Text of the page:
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SEP. 13, 2019

Cliffs, Canoes, and Crowds: Building Self-confidence at The Outdoor Academy

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This past weekend, Semester 49 students were treated to blue skies and new experiences during The Outdoor Academy’s first Paddle-Climb of the fall. On Friday morning, half of our students geared up with harnesses, ropes, and helmets before setting out for the crags at Looking Glass, a destination climbing area just up the road from us in Pisgah National Forest. The other half donned PFDs and grabbed paddles before starting their whitewater paddling instruction, first on our campus lake and later on at a local section of river. Students then swapped spots on Sunday, the climbers went paddling, and the paddlers went climbing.

On Friday morning just before students jumped on the bus to head out to the crags, a student expressed to me concern about her first rock climbing experience. “What will it be like? Is it really high up? Do I have to keep going if I’m scared or tired? What if I’m not good enough to finish a climb?” I also heard concern from a student who was tentative about the prospect of hopping in a canoe and hitting the water.

After some reassuring reminders from another faculty member about “challenge by choice,” the group set off, and I wandered down past the lake to see paddlers hooting and hollering as they got used to the wobbly sensation of kneeling in a whitewater canoe. With the shouts echoing up the hill, I made for the office to take care of some work.

Later in the day, whilst prepping pans of lasagna, I chatted with students as they filtered back into the Sun Lodge from their day trips. I was interested in how things went for the new climber who’d shared trepidation about the prospect of hanging off a rope on the side of a cliff.

“I loved it! It was so awesome!”

I was thrilled to hear from her and from faculty how successful the day’s outing had been for her. She faced the fears she carried up to the crag with her, decided to say yes to trying something outside of her comfort zone, and ended up having a blast. Not only was the experience a fun one for this student, but whether or not she realizes it, the day at Looking Glass represented learning in the sense most celebrated here at The Outdoor Academy. True growth occurs not by doing what is comfortable or familiar; rather, it is in these moments of decision about how a student is going to face a challenge—be it on the rocks, river, or in a classroom—that they set a tone for their learning. And it’s not just about a skill that she might or might not pursue after OA is over as she heads back to her sending school. It’s about building the confidence to endeavor and persevere in the face of challenge, a lesson that will last a lifetime.

My reflections on this central element of the OA experience were further bolstered by the scene on Saturday, when we made our annual trip as a school to the Mountain Song Festival at the Brevard Music Center. This bluegrass, roots, and Americana festival has been drawing crowds and big-name acts to the area for over a decade, and it is always a packed house. OA students trade a shift on the volunteer crew helping festival-goers sort their trash, recyclables, and composting, for entry to the festival and an afternoon after their duties are complete spent lounging in the grass listening to some incredible acts.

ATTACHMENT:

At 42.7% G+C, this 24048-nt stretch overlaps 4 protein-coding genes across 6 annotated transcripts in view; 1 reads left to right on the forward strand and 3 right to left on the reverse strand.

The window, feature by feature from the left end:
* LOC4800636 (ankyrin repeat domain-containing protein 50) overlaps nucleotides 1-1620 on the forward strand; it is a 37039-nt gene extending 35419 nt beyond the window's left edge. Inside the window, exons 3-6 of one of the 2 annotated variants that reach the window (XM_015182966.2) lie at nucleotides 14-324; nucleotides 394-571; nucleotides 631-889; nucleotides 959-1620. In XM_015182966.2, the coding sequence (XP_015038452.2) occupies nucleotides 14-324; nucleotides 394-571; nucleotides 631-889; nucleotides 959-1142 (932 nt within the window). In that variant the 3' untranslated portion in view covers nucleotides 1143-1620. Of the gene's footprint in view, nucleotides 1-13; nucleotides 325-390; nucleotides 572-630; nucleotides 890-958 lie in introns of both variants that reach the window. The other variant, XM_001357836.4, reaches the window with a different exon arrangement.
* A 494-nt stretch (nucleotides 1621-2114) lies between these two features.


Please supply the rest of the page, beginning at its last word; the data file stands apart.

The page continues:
This year, however, was a special event, as one of our Semester 49 students actually took to the stage with his band to kick off the day’s music. Dylan, who participates in a program called Junior Appalachian Musicians, plays mandolin in Creekside Crawfish, a collection of teenage (and younger!) virtuosos who snagged a spot on the bill alongside string music legends like David Grisman, Del McCoury, and Brevard’s own Grammy-winning Steep Canyon Rangers. It was incredible to think about what it would take to stand on that stage and play in front of thousands of people—particularly as a teenager. The time spent learning and practicing to hone one’s craft and the immense courage to step out under the lights, introduce your bandmates, and then deftly launch into a highly-technical piece of string music in front of a crowd accustomed to hearing the best in the world…I found it staggering.

As I watched some videos of the Creekside Crawfish’s performance the next day, I again reflected on the value of challenge in helping young people develop the courage and confidence to face anything the world throws at them. Whether it’s a rapid on the river, a tough essay question, or those moments backstage just before stepping out in front of a thousand discerning music fans. It is a wonderful feeling as an educator to work at a school that truly believes that providing young people with challenges and supporting them through those challenges will help pave the way for their futures.

A tricky climb on a steep cliff, a turbulent section of whitewater, or a tricky debate in Environment Seminar all play the same role for our students. Sure, they learn some new skills and content knowledge in participating in these activities, but the true benefit lies much deeper in them. We are helping them learn to face whatever it is out there beyond the boundaries of our campus that the world has in store for them.

As I finish this piece today on the eighteenth anniversary of the 9/11 attacks and consider the complex and confounding problems that we have sewn for this next generation to sort out, I cannot help but take solace in the fact that places like The Outdoor Academy exist. From what I have seen from OA students, they are up for it.

 

By Glenn DeLaney, Director of  The Outdoor Academy